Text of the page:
Sean Pendergast

Four Intriguing Astro Storylines As They Head To Spring Training 2.0

George Springer enters a contract year at a most unfortunate time.
Photo by Jack Gorman
George Springer enters a contract year at a most unfortunate time.
So it would appear, Good Lord willing and the COVID hospitalizations don't rise, we are going to have Major League Baseball in 2020. Ultimately, the two sides, owners and players, after a series of half-hearted offers and counteroffers, buried in a sea of tone deaf public statements, didn't agree on anything. Instead, Commissioner Rob Manfred, who also had a rough month, had to mandate the players play a 60-game season with a normal sized postseason (ten teams).

There will be grievances filed down the road, and there will almost assuredly be a work stoppage of some sort after the 2021 season, when the collective bargaining agreement expires, but for now, we circle July 23 as the 2020 season opener. So we must quickly, if you so choose, transition from anger to eagerness, because the Astros' window as a title contender is shrinking. They have maybe two more years to stay at this elite level.

So let's talk actual baseball! Here are five storylines that I'm eager to watch play out in this truncated, weird, hopefully joyful 2020 season:

George Springer's unfortunate contract year timing
It feels like it's been forever for Springer to reach this point in his career, his contract year before finally hitting free agency, but here we are! Springer is playing this final year of team control on a $21 million salary (before being prorated for 60 games). Springer will enter free agency after the season, barring an extension in season (which would be TREMENDOUS), at age 31, playing a non-premium position, in the midst of there worst economy in and out of baseball since free agency began. That's bad timing, man. In an odd way, the pandemic may help the Astros get Springer locked up, as this free agency market is likely to be severely depressed, even for the big spenders. Losing Springer would mark the first truly painful departure of this era of Astros baseball, as he is the heartbeat of this team.

Lance McCullers, possible third ace
We know the Astros are counting on Justin Verlander and Zack Greinke to anchor the top of the rotation. Anything short of A-minus seasons from both of them, and the Astros will have trouble lasting long in the postseason (or maybe even MAKING the postseason, with the A's and Angels lurking in the AL West, closer than ever). McCullers is the x-factor. He missed 2019 recovering from Tommy John surgery, and is reportedly back to his old self. When healthy, McCullers was literally an All-Star, back in 2017 after the best stint of baseball he's pitched for this team. Verlander, Greinke, and the 2017 version of McCullers is a top of rotation that can compete with ANYBODY in a seven game series.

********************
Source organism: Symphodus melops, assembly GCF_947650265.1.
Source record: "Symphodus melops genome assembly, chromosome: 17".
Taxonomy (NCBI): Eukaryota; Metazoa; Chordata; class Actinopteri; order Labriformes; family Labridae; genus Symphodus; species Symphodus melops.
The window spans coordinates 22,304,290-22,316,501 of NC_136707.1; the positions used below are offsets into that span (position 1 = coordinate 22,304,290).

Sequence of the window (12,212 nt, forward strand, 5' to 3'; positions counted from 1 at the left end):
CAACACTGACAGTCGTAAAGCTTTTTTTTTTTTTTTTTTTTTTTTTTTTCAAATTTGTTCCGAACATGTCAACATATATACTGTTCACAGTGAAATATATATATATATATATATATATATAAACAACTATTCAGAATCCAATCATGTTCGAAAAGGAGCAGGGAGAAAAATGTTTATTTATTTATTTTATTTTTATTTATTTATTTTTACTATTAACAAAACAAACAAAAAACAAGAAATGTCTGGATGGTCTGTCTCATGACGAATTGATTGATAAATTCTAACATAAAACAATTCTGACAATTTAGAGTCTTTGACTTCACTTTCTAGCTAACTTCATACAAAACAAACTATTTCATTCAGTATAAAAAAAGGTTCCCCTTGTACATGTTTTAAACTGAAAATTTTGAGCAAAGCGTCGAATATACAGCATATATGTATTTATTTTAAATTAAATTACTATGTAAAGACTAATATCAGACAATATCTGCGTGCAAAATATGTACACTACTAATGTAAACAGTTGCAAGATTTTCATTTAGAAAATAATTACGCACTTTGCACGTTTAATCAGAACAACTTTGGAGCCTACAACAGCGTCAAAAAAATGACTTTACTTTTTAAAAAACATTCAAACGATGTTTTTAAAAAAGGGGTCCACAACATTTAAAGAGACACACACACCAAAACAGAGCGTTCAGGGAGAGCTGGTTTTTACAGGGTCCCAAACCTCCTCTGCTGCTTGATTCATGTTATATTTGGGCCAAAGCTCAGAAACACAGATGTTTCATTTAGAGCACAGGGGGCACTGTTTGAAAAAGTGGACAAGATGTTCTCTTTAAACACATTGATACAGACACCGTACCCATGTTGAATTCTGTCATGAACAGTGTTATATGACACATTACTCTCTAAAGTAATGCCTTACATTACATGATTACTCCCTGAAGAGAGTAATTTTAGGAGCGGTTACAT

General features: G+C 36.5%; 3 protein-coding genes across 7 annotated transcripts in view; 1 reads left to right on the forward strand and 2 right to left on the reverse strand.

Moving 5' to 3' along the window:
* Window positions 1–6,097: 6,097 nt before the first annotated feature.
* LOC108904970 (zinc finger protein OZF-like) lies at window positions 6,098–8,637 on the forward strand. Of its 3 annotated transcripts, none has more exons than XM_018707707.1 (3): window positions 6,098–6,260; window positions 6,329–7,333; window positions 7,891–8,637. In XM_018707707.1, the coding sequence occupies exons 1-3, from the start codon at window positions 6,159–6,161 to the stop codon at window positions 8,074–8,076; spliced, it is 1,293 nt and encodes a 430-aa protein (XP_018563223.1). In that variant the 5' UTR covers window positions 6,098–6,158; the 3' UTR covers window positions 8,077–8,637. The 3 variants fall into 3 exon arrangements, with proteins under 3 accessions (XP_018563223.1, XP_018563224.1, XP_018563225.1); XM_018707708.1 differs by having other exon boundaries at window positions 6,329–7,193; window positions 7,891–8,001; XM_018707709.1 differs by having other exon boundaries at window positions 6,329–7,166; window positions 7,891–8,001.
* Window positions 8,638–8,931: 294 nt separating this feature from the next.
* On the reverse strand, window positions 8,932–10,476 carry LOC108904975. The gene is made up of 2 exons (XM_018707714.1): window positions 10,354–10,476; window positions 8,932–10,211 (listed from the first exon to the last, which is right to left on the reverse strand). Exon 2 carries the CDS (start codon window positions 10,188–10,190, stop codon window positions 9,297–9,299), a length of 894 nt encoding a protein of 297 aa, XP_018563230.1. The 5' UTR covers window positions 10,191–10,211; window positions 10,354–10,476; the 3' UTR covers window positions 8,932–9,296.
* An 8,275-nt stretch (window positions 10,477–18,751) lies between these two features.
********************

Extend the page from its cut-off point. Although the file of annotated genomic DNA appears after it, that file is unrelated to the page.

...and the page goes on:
The Correa Leap, finally?
Carlos Correa has been teasing the fan base for some time now. He started like gangbusters, winning the AL Rookie of the Year in 2015. Then, in 2017, he was as key to the run to a title as any of the core players. Most baseball lists of the "top 50" or "top 100" players heading into 2018 had Correa comfortably in the top dozen or so players in the game. The last two years, because of injuries (of all level of bizarreness, i.e. broken rib from a massage, of all things), he's not even considered one of the best five shortstops in the game, let alone top five players. Fully healthy, and obviously feeling confident as a team leader (he performed the apology tour for the sign stealing like a maestro), this needs to be the year he finally takes The Leap.

Can James Click make deals?
As poorly as he came off in his final chapter as Astros general manager — and make no mistake, he came off looking horribly — Jeff Luhnow is a big reason the Astros not only won a title in 2017, but remain in position to win for the next couple seasons, thanks to the deadline deals that brought Verlander and Greinke to Houston. The big question for first time general manager James Click is "Can he make deals?" That question cuts two ways. First, will Jim Crane give the green light for the resources to make a big deal, if necessary, and second, will James Click have the same deal making gene that made Luhnow the envy of every front office in the sport. Click's impact is probably going to be felt more down the road, in rebuilding the farm system, but if opportunity knocks around August 31 (the new trade deadline), he needs to answer.

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